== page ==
Of course, regardless of risk and cost, the legacy system was successfully providing many useful features. This drove many debates about matching real requirements to functionality. “It’s a difficult balance,” says Steve Mauss, KR’s CEO. “Many things are nice to have in an EV system but they don’t necessarily align with core requirements. They can be added in a future release, if desired, or eliminated altogether.”

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The Foundation is Laid

One of the project goals was to use as much off-the-shelf technology as possible, tools that are supported by well-established companies. Of course, Excel is supported by Microsoft, but it is a tool used for building solutions, not the solution itself, anymore than a hammer is a wall. Since many of the advanced features of Excel are beyond the understanding of most users, using it as the basis of a complex EV system would be akin to expecting users to know how an internal combustion engine works in order to drive a car. The system would need to be much simpler to users and be, to the extent possible, automated and available at the enterprise level. That’s where the foundational toolset comes into play.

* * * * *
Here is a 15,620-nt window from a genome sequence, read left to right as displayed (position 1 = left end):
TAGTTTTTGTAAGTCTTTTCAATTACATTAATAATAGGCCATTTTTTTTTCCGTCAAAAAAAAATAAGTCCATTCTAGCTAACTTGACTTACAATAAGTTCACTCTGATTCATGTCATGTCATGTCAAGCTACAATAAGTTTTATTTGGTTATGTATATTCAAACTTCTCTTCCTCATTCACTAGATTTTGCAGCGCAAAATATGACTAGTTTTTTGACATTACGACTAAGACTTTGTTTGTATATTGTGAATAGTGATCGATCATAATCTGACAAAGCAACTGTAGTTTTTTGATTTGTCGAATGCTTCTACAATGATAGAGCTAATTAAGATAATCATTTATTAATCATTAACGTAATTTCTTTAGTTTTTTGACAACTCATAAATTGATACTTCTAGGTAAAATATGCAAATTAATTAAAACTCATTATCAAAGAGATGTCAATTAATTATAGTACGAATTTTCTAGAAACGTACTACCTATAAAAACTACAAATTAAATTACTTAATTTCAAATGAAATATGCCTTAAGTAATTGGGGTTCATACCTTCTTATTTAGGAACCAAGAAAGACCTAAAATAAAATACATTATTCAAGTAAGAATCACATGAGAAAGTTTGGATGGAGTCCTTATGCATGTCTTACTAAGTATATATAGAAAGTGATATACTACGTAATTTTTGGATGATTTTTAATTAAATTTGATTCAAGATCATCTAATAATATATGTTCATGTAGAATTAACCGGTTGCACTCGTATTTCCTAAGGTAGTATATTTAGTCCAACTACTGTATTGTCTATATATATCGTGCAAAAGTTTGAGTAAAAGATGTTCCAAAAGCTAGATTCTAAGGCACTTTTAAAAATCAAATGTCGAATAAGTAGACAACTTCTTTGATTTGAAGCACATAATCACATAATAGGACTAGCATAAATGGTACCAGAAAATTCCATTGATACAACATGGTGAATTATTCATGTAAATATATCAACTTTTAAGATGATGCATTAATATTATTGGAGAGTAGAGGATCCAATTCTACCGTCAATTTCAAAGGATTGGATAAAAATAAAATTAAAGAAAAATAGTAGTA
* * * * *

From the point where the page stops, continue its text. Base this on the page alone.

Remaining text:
Nearly every large enterprise uses some form of large-scale Database Management System (DBMS), and AEP is no exception. Most of their systems rely on Oracle™, including Oracle’s own Primavera P6 Enterprise Project and Portfolio Management (EPPM) system. Even the company’s homegrown cost management system (PMM) utilizes an Oracle database. When bringing in costs from multiple vendors, it’s important to have a clear understanding of the DBMS back-end. This understanding contributes directly to knowing how to automate the data migration effort as costs are compiled, how to spot anomalies, and how to perform accurate calculations. AEP decided to use Knowledge Relay’s DIS™ for this portion, since KR is a recognized data migration expert in the energy market space (used by over 70% of nuclear power producers). Once the data is moving correctly, the ability to display it needs to be in place. It, too, has to be easy to operate. Most consumers of the information have to be able to see what’s important to them with a single click. The best outcome is a simple portal that can be tailored to specific users and groups. For this portion, AEP decided to use a combination of Knowledge Relay’s Information Visualizer™ reporting toolset and Dundas BI™ dashboards. These tools automatically create and post the visuals needed by the team to a common portal with essentially no user intervention. A schedule is created and they just run. And while the display tools chosen are considered the “best fit” now, it is important to note that any effective system should remain “tool agnostic” to the highest degree possible. If AEP ever needs to swap reporting and display methods, their new system will continue to function as designed.